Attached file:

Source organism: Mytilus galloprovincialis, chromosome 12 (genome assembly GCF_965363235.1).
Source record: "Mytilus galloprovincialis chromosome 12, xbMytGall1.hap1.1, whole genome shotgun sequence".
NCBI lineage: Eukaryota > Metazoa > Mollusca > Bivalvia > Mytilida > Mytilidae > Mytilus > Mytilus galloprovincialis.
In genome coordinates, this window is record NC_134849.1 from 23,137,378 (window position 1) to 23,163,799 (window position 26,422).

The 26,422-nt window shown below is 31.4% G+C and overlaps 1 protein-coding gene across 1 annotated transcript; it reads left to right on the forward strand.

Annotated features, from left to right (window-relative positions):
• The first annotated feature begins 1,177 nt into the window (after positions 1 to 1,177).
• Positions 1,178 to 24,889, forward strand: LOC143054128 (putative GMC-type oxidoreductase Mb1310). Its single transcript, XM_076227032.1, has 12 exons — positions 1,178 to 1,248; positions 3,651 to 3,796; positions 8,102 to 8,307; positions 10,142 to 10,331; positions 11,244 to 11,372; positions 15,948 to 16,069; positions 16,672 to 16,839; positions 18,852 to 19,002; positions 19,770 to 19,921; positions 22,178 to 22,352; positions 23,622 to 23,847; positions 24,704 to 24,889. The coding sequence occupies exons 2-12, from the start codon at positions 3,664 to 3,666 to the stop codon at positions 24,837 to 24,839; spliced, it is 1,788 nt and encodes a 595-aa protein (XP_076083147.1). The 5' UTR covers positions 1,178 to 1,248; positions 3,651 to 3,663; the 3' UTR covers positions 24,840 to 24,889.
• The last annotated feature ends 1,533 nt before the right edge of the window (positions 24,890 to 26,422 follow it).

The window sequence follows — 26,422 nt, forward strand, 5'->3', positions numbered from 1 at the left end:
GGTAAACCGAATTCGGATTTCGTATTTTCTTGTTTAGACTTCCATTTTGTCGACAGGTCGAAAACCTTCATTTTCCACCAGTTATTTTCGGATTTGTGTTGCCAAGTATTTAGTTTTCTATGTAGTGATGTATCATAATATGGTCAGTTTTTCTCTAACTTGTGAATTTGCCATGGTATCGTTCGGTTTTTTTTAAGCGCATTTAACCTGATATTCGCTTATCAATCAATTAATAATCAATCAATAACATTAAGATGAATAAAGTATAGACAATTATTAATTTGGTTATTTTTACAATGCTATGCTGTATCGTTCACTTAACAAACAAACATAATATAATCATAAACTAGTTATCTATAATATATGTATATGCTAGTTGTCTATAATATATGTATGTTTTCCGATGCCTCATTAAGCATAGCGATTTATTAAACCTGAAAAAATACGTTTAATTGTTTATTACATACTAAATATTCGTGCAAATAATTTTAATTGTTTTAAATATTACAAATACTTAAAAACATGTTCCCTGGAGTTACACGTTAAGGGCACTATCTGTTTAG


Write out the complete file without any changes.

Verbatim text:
Source organism: Mytilus galloprovincialis, chromosome 12 (genome assembly GCF_965363235.1).
Source record: "Mytilus galloprovincialis chromosome 12, xbMytGall1.hap1.1, whole genome shotgun sequence".
NCBI lineage: Eukaryota > Metazoa > Mollusca > Bivalvia > Mytilida > Mytilidae > Mytilus > Mytilus galloprovincialis.
In genome coordinates, this window is record NC_134849.1 from 23,137,378 (window position 1) to 23,163,799 (window position 26,422).

The 26,422-nt window shown below is 31.4% G+C and overlaps 1 protein-coding gene across 1 annotated transcript; it reads left to right on the forward strand.

Annotated features, from left to right (window-relative positions):
• The first annotated feature begins 1,177 nt into the window (after positions 1 to 1,177).
• Positions 1,178 to 24,889, forward strand: LOC143054128 (putative GMC-type oxidoreductase Mb1310). Its single transcript, XM_076227032.1, has 12 exons — positions 1,178 to 1,248; positions 3,651 to 3,796; positions 8,102 to 8,307; positions 10,142 to 10,331; positions 11,244 to 11,372; positions 15,948 to 16,069; positions 16,672 to 16,839; positions 18,852 to 19,002; positions 19,770 to 19,921; positions 22,178 to 22,352; positions 23,622 to 23,847; positions 24,704 to 24,889. The coding sequence occupies exons 2-12, from the start codon at positions 3,664 to 3,666 to the stop codon at positions 24,837 to 24,839; spliced, it is 1,788 nt and encodes a 595-aa protein (XP_076083147.1). The 5' UTR covers positions 1,178 to 1,248; positions 3,651 to 3,663; the 3' UTR covers positions 24,840 to 24,889.
• The last annotated feature ends 1,533 nt before the right edge of the window (positions 24,890 to 26,422 follow it).

The window sequence follows — 26,422 nt, forward strand, 5'->3', positions numbered from 1 at the left end:
GGTAAACCGAATTCGGATTTCGTATTTTCTTGTTTAGACTTCCATTTTGTCGACAGGTCGAAAACCTTCATTTTCCACCAGTTATTTTCGGATTTGTGTTGCCAAGTATTTAGTTTTCTATGTAGTGATGTATCATAATATGGTCAGTTTTTCTCTAACTTGTGAATTTGCCATGGTATCGTTCGGTTTTTTTTAAGCGCATTTAACCTGATATTCGCTTATCAATCAATTAATAATCAATCAATAACATTAAGATGAATAAAGTATAGACAATTATTAATTTGGTTATTTTTACAATGCTATGCTGTATCGTTCACTTAACAAACAAACATAATATAATCATAAACTAGTTATCTATAATATATGTATATGCTAGTTGTCTATAATATATGTATGTTTTCCGATGCCTCATTAAGCATAGCGATTTATTAAACCTGAAAAAATACGTTTAATTGTTTATTACATACTAAATATTCGTGCAAATAATTTTAATTGTTTTAAATATTACAAATACTTAAAAACATGTTCCCTGGAGTTACACGTTAAGGGCACTATCTGTTTAG